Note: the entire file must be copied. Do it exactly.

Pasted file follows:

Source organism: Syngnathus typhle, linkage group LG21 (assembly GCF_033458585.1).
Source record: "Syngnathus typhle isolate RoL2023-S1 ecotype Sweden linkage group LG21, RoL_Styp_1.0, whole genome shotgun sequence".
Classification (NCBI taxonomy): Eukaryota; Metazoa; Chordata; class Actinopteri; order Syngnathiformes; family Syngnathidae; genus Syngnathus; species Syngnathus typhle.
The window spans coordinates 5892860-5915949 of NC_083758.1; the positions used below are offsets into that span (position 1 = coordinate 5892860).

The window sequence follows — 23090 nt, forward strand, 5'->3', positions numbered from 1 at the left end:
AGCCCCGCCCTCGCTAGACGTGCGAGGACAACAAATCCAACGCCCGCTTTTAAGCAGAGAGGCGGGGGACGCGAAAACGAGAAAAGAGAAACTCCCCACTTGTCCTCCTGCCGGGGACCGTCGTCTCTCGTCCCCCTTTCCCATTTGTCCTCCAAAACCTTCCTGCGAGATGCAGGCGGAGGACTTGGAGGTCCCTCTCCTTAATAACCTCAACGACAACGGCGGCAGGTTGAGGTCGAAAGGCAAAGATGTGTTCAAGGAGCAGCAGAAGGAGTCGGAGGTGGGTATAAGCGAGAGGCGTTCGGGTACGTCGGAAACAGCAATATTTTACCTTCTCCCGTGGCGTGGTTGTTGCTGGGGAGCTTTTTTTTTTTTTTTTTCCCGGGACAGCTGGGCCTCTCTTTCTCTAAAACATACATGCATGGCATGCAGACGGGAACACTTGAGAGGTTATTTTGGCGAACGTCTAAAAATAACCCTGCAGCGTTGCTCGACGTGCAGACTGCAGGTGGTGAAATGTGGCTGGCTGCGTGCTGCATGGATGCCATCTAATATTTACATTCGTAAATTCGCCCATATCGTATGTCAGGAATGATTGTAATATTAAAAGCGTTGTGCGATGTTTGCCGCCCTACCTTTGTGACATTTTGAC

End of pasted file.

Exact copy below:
Source organism: Syngnathus typhle, linkage group LG21 (assembly GCF_033458585.1).
Source record: "Syngnathus typhle isolate RoL2023-S1 ecotype Sweden linkage group LG21, RoL_Styp_1.0, whole genome shotgun sequence".
Classification (NCBI taxonomy): Eukaryota; Metazoa; Chordata; class Actinopteri; order Syngnathiformes; family Syngnathidae; genus Syngnathus; species Syngnathus typhle.
The window spans coordinates 5892860-5915949 of NC_083758.1; the positions used below are offsets into that span (position 1 = coordinate 5892860).

The window sequence follows — 23090 nt, forward strand, 5'->3', positions numbered from 1 at the left end:
AGCCCCGCCCTCGCTAGACGTGCGAGGACAACAAATCCAACGCCCGCTTTTAAGCAGAGAGGCGGGGGACGCGAAAACGAGAAAAGAGAAACTCCCCACTTGTCCTCCTGCCGGGGACCGTCGTCTCTCGTCCCCCTTTCCCATTTGTCCTCCAAAACCTTCCTGCGAGATGCAGGCGGAGGACTTGGAGGTCCCTCTCCTTAATAACCTCAACGACAACGGCGGCAGGTTGAGGTCGAAAGGCAAAGATGTGTTCAAGGAGCAGCAGAAGGAGTCGGAGGTGGGTATAAGCGAGAGGCGTTCGGGTACGTCGGAAACAGCAATATTTTACCTTCTCCCGTGGCGTGGTTGTTGCTGGGGAGCTTTTTTTTTTTTTTTTTCCCGGGACAGCTGGGCCTCTCTTTCTCTAAAACATACATGCATGGCATGCAGACGGGAACACTTGAGAGGTTATTTTGGCGAACGTCTAAAAATAACCCTGCAGCGTTGCTCGACGTGCAGACTGCAGGTGGTGAAATGTGGCTGGCTGCGTGCTGCATGGATGCCATCTAATATTTACATTCGTAAATTCGCCCATATCGTATGTCAGGAATGATTGTAATATTAAAAGCGTTGTGCGATGTTTGCCGCCCTACCTTTGTGACATTTTGAC